Corrie ten Boom once said that if the devil can’t make you sin, he’ll make you busy. There’s truth in that. Both sin and busyness have the exact same effect—they cut off your connection to God, to other people, and even to your own soul.
One of the great heroes of our faith, Mr Smith Wigglesworth, told a story of one night while asleep. He had been having terribly frightening dreams. At some point he awoke and aware of a demonic presence, looked around the room. There, near the foot of the bed was Satan himself. With a sigh, Smith simply said, “Oh, it’s just you.” rolled over and went back to sleep.
There are two equal and opposite errors into which our race can fall about the devils. One is to disbelieve in their existence. The other is to believe, and to feel an excessive and unhealthy interest in them.
For over 15 years in their marriage she could not fulfill his sexual needs because of the shame she carried. She told how they were both Christians and virgins before they were married; they were saving themselves for the wedding night. But one night she got mad at her dad and went to a bar, only to end up drunk for the first time. In a drunken stupor, she unwillingly ended up in a car in the parking lot having sex with a man. The next day she felt so ashamed. She asked God to forgive her, and He did the first time she asked. But she was too ashamed to tell anyone, especially her future husband. She ended up living in darkness. A few weeks later she learned that she was pregnant. The shame increased, and so did the darkness, even though she was already forgiven. Forgiveness of sin and cleansing of sin are two different things. Out of desperation she had an abortion. She asked God every hour of every day to forgive her, and He did. But because she chose to hide everything, the enemy had grounds to traffic in her life with accusation, self-condemnation, and shame. The wedding day came. The husband who had chosen purity expected one of the best nights of his life, but her darkness invaded his light. The shame kept her from the wonderful joy that God had intended for that night. All through their marriage the sexual relationship suffered terribly and became a point of daily contention in the life of this sincere Christian couple. She was totally forgiven—but the power of darkness stole the intimacy and love for which God created them.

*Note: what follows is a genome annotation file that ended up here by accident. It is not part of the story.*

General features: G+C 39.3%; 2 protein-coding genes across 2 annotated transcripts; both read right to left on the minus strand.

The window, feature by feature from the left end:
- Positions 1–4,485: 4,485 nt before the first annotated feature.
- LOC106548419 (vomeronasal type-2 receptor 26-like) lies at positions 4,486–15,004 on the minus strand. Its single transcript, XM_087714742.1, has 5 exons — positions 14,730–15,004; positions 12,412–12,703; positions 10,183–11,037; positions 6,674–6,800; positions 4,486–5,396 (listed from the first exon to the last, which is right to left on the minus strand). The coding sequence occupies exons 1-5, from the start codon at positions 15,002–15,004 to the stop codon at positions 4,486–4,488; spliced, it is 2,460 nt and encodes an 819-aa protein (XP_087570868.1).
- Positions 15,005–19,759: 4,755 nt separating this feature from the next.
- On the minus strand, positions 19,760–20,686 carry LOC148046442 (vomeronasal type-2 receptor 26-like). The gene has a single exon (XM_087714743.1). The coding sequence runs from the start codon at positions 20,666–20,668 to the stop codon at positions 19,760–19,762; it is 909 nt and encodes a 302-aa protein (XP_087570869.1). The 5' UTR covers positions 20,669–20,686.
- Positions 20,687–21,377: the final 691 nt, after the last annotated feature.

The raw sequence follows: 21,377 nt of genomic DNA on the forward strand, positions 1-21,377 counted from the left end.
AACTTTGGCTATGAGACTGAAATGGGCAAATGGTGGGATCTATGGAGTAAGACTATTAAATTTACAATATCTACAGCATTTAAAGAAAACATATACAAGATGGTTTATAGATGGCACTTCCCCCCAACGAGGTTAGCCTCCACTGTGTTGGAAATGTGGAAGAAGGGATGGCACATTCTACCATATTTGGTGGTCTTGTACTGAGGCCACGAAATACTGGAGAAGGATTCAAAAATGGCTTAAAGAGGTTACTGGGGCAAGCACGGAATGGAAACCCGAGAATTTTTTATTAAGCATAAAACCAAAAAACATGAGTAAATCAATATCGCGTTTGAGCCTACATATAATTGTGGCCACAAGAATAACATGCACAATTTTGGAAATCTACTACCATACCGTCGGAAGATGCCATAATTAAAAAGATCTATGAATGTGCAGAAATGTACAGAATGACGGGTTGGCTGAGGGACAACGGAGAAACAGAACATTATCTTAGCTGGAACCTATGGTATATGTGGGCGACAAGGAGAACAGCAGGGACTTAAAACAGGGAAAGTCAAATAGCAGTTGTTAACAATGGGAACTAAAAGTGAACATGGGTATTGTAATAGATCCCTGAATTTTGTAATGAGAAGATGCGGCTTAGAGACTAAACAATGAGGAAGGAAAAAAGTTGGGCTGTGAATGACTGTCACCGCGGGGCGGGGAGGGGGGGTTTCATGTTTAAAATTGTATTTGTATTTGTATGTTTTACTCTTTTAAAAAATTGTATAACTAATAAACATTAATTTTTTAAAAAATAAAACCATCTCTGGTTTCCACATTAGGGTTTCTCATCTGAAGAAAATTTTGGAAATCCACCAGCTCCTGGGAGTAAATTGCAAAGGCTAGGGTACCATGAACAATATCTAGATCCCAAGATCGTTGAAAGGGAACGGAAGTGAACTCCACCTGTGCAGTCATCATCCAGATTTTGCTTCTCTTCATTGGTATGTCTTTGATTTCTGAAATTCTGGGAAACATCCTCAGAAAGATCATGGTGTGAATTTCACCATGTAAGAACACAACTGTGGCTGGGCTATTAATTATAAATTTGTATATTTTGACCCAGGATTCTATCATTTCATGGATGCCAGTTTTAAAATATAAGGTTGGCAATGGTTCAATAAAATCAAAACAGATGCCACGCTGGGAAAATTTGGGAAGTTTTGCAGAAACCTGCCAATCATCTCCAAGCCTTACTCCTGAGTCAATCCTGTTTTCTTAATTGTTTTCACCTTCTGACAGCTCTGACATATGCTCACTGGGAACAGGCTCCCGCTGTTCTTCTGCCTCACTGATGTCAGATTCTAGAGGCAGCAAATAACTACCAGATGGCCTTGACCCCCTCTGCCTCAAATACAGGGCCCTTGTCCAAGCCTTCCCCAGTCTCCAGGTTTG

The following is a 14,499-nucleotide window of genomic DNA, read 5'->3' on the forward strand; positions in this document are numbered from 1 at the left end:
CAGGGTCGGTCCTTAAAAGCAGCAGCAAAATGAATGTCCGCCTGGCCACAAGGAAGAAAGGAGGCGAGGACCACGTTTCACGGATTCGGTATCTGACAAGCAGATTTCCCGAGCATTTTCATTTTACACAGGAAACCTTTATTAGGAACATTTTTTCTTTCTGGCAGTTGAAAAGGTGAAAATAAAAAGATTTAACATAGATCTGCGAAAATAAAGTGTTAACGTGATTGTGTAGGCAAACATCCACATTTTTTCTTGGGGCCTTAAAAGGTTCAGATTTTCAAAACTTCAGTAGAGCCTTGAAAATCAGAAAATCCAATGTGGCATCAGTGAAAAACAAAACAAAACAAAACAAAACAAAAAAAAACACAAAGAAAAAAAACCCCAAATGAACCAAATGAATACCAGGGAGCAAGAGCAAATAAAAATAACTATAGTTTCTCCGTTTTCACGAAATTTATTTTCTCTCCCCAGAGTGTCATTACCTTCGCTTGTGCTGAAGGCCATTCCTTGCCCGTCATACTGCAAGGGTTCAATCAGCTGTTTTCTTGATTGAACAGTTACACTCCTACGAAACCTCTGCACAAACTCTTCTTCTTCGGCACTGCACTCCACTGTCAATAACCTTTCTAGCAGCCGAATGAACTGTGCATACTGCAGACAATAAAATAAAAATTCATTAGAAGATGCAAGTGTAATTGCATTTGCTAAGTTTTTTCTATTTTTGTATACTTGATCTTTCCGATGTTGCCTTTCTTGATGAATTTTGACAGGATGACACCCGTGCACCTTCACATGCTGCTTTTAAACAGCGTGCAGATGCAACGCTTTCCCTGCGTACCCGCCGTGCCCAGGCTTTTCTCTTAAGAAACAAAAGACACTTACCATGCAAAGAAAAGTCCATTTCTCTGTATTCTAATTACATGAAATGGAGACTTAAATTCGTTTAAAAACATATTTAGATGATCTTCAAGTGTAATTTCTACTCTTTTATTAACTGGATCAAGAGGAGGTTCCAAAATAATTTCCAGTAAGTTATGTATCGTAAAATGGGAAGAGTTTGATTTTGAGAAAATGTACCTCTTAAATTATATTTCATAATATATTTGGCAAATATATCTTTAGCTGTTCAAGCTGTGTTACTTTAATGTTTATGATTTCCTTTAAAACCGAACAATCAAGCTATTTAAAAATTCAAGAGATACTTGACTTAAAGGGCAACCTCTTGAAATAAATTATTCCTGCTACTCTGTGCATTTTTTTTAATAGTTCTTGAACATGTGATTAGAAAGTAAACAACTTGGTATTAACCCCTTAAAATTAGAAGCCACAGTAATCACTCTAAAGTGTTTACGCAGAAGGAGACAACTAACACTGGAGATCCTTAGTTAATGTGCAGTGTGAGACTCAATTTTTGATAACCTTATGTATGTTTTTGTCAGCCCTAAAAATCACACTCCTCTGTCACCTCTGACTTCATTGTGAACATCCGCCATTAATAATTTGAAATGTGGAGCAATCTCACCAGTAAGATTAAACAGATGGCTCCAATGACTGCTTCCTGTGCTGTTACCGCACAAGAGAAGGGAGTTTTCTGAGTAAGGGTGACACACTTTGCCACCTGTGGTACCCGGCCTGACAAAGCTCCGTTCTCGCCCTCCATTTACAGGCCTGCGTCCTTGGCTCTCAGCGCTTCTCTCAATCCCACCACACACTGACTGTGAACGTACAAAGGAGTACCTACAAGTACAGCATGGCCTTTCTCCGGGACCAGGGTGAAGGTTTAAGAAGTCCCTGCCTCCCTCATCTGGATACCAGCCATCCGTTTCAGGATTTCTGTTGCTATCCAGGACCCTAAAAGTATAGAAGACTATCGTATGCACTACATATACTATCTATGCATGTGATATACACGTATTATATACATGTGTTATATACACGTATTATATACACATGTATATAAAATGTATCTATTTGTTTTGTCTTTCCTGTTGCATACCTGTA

There are two equal and opposite errors into which our race can fall about the devils. One is to disbelieve in their existence. The other is to believe, and to feel an excessive and unhealthy interest in them. They themselves are equally pleased with both errors and hail a materialist or a magician with the same delight. C.S. Lewis, The Screwtape Letters, p. ix.